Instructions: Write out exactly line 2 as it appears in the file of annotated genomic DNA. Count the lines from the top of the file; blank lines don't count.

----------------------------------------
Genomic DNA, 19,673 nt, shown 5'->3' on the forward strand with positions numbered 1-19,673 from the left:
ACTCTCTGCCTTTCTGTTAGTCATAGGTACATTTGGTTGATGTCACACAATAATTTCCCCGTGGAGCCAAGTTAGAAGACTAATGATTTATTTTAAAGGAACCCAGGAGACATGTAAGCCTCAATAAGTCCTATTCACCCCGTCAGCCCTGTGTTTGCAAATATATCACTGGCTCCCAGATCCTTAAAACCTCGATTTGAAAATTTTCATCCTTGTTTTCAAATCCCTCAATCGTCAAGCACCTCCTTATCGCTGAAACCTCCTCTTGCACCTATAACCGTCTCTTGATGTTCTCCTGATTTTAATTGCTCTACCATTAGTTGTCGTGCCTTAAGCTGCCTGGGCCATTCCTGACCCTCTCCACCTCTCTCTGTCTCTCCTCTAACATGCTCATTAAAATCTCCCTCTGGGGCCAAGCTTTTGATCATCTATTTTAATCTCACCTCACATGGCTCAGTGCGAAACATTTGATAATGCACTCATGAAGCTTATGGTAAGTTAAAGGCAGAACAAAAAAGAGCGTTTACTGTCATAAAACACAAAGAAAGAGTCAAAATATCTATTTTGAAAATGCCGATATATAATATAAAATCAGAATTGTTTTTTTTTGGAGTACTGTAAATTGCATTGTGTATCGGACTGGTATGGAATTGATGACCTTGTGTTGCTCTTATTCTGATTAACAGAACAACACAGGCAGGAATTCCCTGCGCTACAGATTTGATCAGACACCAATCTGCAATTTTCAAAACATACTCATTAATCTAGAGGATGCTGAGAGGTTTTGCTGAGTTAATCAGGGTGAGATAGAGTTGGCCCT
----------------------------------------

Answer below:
ACTCTCTGCCTTTCTGTTAGTCATAGGTACATTTGGTTGATGTCACACAATAATTTCCCCGTGGAGCCAAGTTAGAAGACTAATGATTTATTTTAAAGGAACCCAGGAGACATGTAAGCCTCAATAAGTCCTATTCACCCCGTCAGCCCTGTGTTTGCAAATATATCACTGGCTCCCAGATCCTTAAAACCTCGATTTGAAAATTTTCATCCTTGTTTTCAAATCCCTCAATCGTCAAGCACCTCCTTATCGCTGAAACCTCCTCTTGCACCTATAACCGTCTCTTGATGTTCTCCTGATTTTAATTGCTCTACCATTAGTTGTCGTGCCTTAAGCTGCCTGGGCCATTCCTGACCCTCTCCACCTCTCTCTGTCTCTCCTCTAACATGCTCATTAAAATCTCCCTCTGGGGCCAAGCTTTTGATCATCTATTTTAATCTCACCTCACATGGCTCAGTGCGAAACATTTGATAATGCACTCATGAAGCTTATGGTAAGTTAAAGGCAGAACAAAAAAGAGCGTTTACTGTCATAAAACACAAAGAAAGAGTCAAAATATCTATTTTGAAAATGCCGATATATAATATAAAATCAGAATTGTTTTTTTTTGGAGTACTGTAAATTGCATTGTGTATCGGACTGGTATGGAATTGATGACCTTGTGTTGCTCTTATTCTGATTAACAGAACAACACAGGCAGGAATTCCCTGCGCTACAGATTTGATCAGACACCAATCTGCAATTTTCAAAACATACTCATTAATCTAGAGGATGCTGAGAGGTTTTGCTGAGTTAATCAGGGTGAGATAGAGTTGGCCCT